Los Angeles-based designer Kim Colwell has a transformational approach to interior design—one that intricately weaves together environmental psychology and the principles of feng shui. Rooted in her early experiences within her grandparents’ historic home and influenced by her mother’s background as a shaman and therapist, Colwell’s design philosophy revolves around understanding how environments shape human development and what interior designers can do about it. She calls it design therapy.
In a compelling discussion with DNN Editor in Chief Courtney Porter on this week’s episode of Disruptive Design, Colwell delves into the transformative aspects of design, intertwining psychology, set design, and shamanism. Reflecting on her methodology, Colwell emphasizes the importance of objectivity in her approach. By asking clients probing questions about their self-perception rather than designing for their professional persona, she aims to bridge the gap between their true selves and their existing environments.
Designing from a place of insecurity
Colwell’s design therapy sessions often focus on dismantling the societal roles individuals feel compelled to play in society, which, in turn, impacts what they think they need to have in their homes. She advocates for spaces that authentically represent the inhabitants, rejecting trends and instead prioritizing comfort and personal identity. Drawing parallels between interior and set design from her theater background, she emphasizes the significance of altering environments to influence happiness levels, behavior, and personal development.
Understanding how interior designers can use design psychology
Environmental psychology can be a critical tool guiding interior designers in crafting spaces that foster positive human experiences. This interdisciplinary field explores the intricate relationship between individuals and their physical surroundings, elucidating how design elements impact emotions, behavior, and overall well-being.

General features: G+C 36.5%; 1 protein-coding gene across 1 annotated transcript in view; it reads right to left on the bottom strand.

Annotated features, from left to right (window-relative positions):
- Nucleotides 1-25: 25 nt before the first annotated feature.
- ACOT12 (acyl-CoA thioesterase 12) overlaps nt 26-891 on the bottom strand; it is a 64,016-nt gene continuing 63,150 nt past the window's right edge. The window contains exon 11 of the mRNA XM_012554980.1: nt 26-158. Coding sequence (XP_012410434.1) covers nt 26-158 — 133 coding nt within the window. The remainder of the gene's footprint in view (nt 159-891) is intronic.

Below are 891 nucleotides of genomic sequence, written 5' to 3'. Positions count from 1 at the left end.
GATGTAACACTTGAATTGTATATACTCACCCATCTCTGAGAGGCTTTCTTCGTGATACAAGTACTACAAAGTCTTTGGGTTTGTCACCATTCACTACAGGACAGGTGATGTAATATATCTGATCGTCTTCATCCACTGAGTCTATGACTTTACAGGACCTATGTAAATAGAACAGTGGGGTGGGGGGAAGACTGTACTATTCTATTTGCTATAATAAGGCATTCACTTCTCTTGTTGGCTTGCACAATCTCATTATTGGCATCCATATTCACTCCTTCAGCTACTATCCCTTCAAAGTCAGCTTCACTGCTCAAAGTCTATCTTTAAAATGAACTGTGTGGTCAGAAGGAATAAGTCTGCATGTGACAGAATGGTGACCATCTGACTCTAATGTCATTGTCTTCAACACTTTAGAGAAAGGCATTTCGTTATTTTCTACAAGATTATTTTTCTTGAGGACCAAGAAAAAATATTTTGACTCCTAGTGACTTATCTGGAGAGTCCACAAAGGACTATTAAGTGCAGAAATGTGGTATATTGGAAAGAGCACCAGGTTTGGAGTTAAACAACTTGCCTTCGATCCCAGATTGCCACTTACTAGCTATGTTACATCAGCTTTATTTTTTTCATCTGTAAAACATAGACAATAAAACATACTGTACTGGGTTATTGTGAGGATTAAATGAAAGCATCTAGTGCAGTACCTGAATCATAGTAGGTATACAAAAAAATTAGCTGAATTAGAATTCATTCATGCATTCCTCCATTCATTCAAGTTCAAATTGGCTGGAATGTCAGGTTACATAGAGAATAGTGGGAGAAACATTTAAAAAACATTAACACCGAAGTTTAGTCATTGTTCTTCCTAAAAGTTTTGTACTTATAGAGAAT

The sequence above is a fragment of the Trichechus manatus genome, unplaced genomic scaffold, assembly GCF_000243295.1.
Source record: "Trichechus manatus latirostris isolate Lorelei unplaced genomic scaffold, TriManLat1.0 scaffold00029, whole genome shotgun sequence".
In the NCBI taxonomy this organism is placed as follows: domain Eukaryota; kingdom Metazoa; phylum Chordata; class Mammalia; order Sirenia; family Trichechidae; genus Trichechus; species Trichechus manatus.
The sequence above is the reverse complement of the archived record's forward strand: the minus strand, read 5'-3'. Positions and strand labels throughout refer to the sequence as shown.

For interior designers, integrating principles from environmental psychology can be instrumental in curating spaces that promote productivity, relaxation, and social interaction. Concepts like biophilia, centered on infusing natural elements into indoor spaces, and attention restoration theory, focused on stress reduction through restorative environments, serve as guiding principles for designers seeking to create psychologically supportive spaces.
Considerations of spatial layout and ergonomics tailored to psychological needs, including privacy and social interaction zones, enable designers to cater to diverse human behaviors and preferences. Ultimately, environmental psychology stands as a vital framework empowering designers to not only aesthetically please but also nurture the well-being and psychological fulfillment of the occupants of a space. Through this holistic approach, designers like Kim Colwell exemplify the transformative power of design rooted in psychology.